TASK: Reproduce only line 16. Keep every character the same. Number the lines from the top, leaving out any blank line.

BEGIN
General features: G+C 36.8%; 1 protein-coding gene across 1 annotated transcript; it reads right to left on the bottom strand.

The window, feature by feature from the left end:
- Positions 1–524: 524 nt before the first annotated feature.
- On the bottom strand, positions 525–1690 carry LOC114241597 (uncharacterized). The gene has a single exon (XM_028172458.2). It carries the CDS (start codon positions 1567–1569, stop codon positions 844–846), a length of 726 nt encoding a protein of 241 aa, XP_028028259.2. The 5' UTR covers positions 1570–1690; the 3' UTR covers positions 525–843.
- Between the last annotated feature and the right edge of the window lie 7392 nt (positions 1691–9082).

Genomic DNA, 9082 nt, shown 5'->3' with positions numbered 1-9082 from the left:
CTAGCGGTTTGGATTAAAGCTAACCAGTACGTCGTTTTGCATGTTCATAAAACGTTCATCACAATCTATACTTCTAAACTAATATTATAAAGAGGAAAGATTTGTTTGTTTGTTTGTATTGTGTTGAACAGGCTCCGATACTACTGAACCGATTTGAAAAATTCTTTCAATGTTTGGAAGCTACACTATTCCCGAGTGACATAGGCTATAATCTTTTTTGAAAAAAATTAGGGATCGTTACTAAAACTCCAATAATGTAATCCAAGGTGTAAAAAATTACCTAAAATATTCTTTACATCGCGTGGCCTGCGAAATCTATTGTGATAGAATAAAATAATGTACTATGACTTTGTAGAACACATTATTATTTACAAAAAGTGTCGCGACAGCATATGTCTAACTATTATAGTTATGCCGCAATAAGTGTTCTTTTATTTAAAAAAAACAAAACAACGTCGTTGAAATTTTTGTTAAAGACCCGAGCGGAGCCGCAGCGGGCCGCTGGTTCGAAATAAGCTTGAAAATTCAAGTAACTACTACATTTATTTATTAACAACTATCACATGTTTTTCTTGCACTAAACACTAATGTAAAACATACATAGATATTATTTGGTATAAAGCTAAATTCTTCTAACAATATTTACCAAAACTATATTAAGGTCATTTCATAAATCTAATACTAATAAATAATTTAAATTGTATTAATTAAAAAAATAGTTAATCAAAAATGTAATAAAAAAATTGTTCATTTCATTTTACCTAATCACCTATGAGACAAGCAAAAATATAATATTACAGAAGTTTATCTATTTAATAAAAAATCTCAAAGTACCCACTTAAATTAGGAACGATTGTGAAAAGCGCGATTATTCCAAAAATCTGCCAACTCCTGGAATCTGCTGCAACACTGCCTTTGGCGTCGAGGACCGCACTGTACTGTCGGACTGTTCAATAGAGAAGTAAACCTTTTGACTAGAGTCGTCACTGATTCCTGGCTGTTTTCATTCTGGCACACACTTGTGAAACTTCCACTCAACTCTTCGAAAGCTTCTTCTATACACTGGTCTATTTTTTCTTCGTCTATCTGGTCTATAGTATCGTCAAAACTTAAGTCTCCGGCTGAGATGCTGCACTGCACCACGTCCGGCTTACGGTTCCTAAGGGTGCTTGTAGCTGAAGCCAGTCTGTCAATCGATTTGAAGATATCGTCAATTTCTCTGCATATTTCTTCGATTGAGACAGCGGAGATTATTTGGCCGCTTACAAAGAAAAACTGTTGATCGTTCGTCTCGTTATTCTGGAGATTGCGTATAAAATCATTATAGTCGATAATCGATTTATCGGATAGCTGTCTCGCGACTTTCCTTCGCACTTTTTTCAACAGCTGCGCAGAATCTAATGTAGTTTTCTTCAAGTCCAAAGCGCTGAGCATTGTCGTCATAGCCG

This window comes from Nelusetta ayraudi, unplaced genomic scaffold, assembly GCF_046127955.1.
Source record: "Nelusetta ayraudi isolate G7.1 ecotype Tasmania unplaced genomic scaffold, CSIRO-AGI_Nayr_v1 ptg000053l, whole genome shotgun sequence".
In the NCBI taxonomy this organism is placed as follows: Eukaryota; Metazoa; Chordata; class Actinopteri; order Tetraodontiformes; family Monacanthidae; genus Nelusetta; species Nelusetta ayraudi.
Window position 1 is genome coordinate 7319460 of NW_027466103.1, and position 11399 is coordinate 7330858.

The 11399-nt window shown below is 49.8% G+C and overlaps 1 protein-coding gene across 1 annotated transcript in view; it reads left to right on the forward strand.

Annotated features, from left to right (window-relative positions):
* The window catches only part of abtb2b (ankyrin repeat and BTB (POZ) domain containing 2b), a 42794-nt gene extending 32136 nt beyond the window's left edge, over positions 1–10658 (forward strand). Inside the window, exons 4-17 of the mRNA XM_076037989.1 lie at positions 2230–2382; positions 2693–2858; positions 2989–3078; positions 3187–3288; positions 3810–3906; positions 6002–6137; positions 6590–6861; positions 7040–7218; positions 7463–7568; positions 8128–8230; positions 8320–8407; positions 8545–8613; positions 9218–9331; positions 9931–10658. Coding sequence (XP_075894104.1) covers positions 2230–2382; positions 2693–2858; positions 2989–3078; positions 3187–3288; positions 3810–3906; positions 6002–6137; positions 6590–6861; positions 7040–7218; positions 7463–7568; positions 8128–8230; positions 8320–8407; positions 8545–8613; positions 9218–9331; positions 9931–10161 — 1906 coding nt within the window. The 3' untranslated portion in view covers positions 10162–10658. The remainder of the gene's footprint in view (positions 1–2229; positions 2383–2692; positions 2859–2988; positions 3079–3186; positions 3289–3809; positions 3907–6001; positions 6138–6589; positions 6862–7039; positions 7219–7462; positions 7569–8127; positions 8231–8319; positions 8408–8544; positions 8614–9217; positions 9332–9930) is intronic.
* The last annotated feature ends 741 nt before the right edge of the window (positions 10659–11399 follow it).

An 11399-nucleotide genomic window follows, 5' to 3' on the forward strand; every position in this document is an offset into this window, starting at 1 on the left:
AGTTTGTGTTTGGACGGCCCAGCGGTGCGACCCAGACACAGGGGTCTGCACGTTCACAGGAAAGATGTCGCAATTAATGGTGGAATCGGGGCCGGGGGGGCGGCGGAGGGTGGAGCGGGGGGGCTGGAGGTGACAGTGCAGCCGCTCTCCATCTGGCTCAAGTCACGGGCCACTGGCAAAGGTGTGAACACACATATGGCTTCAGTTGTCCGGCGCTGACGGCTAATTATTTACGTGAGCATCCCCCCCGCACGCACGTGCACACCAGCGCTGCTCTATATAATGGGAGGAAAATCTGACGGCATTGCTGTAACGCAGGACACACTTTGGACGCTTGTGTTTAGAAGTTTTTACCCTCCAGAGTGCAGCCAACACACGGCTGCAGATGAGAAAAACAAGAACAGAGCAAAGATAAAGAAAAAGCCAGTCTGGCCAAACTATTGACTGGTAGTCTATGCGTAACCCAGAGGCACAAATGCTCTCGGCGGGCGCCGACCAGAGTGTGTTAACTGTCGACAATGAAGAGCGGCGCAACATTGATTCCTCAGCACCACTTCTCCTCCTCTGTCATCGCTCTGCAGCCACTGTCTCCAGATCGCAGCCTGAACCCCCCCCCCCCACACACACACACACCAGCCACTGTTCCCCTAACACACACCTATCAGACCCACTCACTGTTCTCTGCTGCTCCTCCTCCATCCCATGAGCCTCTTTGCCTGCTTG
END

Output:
An 11399-nucleotide genomic window follows, 5' to 3' on the forward strand; every position in this document is an offset into this window, starting at 1 on the left: